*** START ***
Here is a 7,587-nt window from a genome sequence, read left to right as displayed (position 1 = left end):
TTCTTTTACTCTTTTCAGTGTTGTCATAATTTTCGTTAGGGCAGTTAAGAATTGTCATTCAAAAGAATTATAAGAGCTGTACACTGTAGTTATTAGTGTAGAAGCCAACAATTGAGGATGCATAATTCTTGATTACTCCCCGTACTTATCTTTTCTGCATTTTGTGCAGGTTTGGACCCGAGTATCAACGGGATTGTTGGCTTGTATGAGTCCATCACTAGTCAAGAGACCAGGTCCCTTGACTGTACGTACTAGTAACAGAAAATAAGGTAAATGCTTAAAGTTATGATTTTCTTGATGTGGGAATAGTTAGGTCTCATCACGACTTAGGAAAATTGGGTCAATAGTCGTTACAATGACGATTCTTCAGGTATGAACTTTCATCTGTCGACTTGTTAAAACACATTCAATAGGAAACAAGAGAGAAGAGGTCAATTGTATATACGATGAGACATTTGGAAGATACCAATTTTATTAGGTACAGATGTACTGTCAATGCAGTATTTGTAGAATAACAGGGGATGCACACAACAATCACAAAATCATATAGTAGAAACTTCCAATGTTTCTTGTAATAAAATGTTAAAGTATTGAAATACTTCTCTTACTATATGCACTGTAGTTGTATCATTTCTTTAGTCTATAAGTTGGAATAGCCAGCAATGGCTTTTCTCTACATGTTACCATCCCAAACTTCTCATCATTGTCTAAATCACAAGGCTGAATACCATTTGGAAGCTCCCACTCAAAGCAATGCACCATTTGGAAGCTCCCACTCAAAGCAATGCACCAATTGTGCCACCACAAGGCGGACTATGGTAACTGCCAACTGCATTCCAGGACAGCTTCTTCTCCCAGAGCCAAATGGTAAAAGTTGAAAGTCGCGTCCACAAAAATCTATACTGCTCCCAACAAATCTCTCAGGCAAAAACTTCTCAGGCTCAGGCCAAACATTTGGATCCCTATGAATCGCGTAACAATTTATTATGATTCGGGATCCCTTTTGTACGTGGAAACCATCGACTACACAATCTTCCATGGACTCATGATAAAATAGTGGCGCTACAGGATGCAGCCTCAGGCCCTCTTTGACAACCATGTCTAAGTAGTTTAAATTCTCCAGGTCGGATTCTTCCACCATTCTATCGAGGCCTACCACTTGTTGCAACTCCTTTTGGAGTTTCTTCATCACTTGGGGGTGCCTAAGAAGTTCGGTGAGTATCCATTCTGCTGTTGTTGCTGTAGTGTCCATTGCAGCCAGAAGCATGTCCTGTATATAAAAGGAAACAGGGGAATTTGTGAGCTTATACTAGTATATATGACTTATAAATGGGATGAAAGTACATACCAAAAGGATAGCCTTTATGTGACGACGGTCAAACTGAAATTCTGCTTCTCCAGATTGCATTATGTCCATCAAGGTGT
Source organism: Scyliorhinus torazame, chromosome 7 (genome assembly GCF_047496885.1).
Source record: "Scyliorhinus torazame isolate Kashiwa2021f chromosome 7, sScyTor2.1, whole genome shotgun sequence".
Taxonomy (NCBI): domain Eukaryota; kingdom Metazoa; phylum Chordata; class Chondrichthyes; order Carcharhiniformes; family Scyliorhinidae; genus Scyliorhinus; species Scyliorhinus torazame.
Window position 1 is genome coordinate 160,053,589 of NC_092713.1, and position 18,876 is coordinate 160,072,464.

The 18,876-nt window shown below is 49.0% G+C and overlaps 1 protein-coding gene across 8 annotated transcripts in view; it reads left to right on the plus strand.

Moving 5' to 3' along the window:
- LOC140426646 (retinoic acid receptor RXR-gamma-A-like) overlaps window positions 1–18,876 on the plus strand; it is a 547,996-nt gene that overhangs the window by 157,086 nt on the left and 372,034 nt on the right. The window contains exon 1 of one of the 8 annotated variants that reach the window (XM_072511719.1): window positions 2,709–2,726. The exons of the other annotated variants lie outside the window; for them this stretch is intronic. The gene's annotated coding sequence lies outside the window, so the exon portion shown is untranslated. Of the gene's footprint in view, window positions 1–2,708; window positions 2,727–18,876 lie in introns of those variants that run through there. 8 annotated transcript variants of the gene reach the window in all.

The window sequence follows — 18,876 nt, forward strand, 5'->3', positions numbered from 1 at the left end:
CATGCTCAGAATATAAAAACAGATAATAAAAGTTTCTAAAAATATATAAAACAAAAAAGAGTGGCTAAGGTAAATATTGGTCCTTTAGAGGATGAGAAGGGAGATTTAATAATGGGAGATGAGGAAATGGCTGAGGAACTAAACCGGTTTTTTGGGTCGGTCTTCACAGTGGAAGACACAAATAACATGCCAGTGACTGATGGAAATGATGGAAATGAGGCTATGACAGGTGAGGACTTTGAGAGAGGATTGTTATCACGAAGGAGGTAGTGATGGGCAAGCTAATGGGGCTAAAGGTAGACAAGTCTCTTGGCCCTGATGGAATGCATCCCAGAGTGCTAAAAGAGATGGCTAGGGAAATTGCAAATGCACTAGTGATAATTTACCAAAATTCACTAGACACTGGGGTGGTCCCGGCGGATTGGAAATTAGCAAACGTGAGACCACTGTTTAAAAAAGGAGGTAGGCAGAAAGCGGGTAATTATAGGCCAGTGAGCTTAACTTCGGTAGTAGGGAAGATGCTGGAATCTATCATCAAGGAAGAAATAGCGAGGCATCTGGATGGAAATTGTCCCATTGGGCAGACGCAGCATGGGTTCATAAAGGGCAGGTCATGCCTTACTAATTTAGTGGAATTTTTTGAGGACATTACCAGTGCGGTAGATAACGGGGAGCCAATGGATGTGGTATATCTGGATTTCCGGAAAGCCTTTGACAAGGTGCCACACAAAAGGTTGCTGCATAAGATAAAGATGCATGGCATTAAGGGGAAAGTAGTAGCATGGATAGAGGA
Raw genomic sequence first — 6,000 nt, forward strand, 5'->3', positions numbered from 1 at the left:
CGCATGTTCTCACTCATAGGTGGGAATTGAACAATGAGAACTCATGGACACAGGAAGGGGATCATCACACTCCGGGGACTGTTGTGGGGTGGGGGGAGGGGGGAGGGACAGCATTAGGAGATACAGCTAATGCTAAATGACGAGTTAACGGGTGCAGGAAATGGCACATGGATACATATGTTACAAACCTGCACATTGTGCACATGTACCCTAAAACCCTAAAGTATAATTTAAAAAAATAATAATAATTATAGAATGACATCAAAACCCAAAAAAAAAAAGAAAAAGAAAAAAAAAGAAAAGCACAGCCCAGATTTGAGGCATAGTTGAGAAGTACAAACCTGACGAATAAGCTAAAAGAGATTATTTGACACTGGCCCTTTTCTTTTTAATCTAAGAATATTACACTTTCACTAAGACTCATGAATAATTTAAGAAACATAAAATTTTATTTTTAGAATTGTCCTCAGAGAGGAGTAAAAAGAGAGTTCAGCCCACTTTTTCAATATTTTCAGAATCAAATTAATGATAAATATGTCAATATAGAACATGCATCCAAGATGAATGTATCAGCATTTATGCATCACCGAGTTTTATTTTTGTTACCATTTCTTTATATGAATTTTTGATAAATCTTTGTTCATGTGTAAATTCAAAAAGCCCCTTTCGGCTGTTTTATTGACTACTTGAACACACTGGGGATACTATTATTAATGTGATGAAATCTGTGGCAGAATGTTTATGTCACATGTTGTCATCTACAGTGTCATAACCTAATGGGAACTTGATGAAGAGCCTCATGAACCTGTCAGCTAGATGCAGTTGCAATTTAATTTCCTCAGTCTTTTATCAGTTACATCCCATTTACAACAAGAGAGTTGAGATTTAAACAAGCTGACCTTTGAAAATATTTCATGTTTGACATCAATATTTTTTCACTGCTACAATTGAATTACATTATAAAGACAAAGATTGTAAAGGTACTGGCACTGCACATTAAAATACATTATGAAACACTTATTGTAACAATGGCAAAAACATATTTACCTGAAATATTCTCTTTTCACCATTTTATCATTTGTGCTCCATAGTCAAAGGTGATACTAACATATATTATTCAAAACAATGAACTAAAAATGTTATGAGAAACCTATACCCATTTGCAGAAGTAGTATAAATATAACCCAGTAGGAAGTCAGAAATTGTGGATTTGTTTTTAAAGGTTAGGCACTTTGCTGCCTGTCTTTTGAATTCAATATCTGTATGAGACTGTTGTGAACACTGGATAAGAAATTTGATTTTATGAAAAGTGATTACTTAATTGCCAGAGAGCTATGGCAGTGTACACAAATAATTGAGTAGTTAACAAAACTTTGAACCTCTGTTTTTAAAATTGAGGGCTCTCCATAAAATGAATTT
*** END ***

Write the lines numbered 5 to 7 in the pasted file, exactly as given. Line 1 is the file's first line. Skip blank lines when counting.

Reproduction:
Taxonomy (NCBI): domain Eukaryota; kingdom Metazoa; phylum Chordata; class Chondrichthyes; order Carcharhiniformes; family Scyliorhinidae; genus Scyliorhinus; species Scyliorhinus torazame.
Window position 1 is genome coordinate 160,053,589 of NC_092713.1, and position 18,876 is coordinate 160,072,464.

The 18,876-nt window shown below is 49.0% G+C and overlaps 1 protein-coding gene across 8 annotated transcripts in view; it reads left to right on the plus strand.